(If you have an air compressor then blow the lines , by puting 40psi air , into the city water hook up, and run air through with the taps and toilet valve open. after you close the low point drains.)
Then close the low point drains and turn on the 12v pump. you should only need 2 gals.
NOW, if you don't have low point drains, or blow the lines and are using the A/F to push the water out of the system, the first jugs of A/F will be diluted by the water and not provide the full rated protection, then you might need 5 gals.

RVThere 01-28-2013 06:21 AM

If you don't have a hot water tank bypass valve, you may need more AF for hot water tank.

Depending on what your coach has, don't forget the washing machine and the line going to the ice cube maker.

tompen 01-28-2013 08:07 AM

RVThere may have your answer. In some older campers I had, before water heater bypass, it took 4-5 gallons before I could get pink in all the hot water points. I would then drain the hot water tank and use that in the drains. If you have a water heater bypass and can drain the water heater you won't need over 2 gallons. I use an air pressure plug in my MH and can do it with one gallon. The toy hauler takes more like 2 1/2 to 3 gallons. It has 2 55 gallon fresh water tanks and the low point drains are not as good as the MH. The MH is soooo easy compared to the toy hauler. And I don't have to crawl around on the ground to get to the tank drains.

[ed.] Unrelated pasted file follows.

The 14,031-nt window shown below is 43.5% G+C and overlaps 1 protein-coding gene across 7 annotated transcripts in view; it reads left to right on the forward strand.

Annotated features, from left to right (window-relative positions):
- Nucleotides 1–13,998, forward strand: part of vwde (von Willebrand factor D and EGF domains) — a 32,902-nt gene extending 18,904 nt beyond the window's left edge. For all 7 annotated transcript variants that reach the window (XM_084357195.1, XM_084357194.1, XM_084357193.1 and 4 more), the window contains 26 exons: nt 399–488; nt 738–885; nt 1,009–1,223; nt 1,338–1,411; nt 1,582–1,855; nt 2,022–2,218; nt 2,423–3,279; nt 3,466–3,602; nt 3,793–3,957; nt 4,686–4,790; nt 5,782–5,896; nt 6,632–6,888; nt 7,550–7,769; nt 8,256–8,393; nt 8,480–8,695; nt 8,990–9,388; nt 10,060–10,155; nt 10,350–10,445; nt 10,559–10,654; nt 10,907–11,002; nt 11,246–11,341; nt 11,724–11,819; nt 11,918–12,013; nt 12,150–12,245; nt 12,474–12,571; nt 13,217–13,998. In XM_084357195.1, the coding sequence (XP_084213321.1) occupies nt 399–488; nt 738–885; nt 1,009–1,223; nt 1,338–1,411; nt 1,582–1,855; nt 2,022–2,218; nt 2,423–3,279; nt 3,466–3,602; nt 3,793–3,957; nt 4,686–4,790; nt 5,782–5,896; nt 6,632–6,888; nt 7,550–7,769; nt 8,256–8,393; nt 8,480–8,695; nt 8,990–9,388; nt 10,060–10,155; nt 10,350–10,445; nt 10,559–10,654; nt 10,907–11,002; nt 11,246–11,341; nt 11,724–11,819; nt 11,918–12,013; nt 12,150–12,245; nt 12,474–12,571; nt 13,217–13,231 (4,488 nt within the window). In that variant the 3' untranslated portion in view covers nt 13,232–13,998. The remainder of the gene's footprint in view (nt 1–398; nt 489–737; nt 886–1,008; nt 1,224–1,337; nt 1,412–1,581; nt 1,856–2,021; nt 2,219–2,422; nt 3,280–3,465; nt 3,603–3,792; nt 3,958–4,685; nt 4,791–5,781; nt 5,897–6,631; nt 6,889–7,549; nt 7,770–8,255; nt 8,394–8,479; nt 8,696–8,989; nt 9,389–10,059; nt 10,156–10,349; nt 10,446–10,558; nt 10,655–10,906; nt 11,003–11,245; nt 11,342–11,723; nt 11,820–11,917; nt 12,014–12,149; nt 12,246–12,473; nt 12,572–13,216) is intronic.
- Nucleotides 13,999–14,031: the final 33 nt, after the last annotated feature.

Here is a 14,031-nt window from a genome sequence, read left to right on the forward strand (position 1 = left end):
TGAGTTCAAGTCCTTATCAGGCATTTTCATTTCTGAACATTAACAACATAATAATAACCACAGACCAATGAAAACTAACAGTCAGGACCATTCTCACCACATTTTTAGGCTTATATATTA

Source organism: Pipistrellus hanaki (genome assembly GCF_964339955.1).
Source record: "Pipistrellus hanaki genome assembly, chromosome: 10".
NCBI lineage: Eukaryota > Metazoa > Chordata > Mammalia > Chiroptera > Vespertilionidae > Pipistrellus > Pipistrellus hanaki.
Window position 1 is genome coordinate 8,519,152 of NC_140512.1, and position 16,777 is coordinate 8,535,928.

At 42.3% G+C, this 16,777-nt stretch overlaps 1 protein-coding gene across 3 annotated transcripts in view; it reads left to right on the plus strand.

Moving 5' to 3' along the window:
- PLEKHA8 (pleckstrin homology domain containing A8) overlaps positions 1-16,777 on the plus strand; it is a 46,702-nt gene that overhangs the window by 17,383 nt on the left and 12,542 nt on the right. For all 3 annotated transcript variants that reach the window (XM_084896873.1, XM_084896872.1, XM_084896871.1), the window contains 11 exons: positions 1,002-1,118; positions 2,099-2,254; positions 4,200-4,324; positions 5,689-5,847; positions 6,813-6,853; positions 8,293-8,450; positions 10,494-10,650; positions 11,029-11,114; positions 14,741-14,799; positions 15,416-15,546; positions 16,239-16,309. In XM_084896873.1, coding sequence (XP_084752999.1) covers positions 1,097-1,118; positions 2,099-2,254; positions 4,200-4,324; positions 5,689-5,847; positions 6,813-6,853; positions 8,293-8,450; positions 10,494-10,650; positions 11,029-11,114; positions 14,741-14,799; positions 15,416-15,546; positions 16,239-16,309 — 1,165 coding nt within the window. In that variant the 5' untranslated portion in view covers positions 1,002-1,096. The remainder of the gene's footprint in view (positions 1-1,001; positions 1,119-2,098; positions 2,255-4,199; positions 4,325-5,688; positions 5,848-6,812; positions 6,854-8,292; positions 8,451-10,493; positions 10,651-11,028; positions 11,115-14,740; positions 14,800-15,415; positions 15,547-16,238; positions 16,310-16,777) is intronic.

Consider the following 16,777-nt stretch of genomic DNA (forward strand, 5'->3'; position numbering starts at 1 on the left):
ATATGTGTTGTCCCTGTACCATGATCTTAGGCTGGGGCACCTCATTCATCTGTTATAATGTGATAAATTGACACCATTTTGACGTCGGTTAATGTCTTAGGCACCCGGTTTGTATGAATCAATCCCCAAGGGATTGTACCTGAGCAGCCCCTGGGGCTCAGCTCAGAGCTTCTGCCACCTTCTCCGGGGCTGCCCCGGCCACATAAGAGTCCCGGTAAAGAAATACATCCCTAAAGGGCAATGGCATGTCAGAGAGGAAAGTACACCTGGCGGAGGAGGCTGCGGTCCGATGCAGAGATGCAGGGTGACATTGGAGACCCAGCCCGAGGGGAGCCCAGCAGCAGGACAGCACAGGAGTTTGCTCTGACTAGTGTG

88keys 01-28-2013 11:02 AM

Thanks all. I don't have any bypass valves, but, did do the low-point complete drain out of fresh water including all holding tanks and hot water heater.
So, yes, I did have to put the pink into the fresh water tank...argh...and will have to do a thorough flush and sterilization of the same in the spring.
We're up in Canada and we've had a severe cold snap here lately. -18 to -25 C...our RV lived in Florida before that...poor guy.

btw...I do like the idea of the pressure blow out and just leave the whole system dry....but what about any gaskets and seals ? you notice any leaks from them drying out ?

tompen 01-28-2013 11:19 AM

No leaks. With everything closed I put very low air pressure in the valve. I use a portable 1 gallon compressor and regulate it to 10-15 psi. Less than it would get with city water and less than the pump. Then started the closest to the tank and opened things until I got only air. The water heater was bypassed and drained. Then I put pink stuff in the fresh water tank and ran the pump to make sure the pump and lines were pink. Pink stuff in the traps and done.

ksg5000 01-28-2013 01:10 PM

Your goal is to purge regular water from the lines/valves etc - whether you use air or "pink stuff" is your call and how much you use depends on the rig/setup. I suspect most people spend a few bucks in put in a hot water bi pass system which should reduce the amt of "pink stuff" significantly. Think this is a case where common sense should prevail over instruction manual.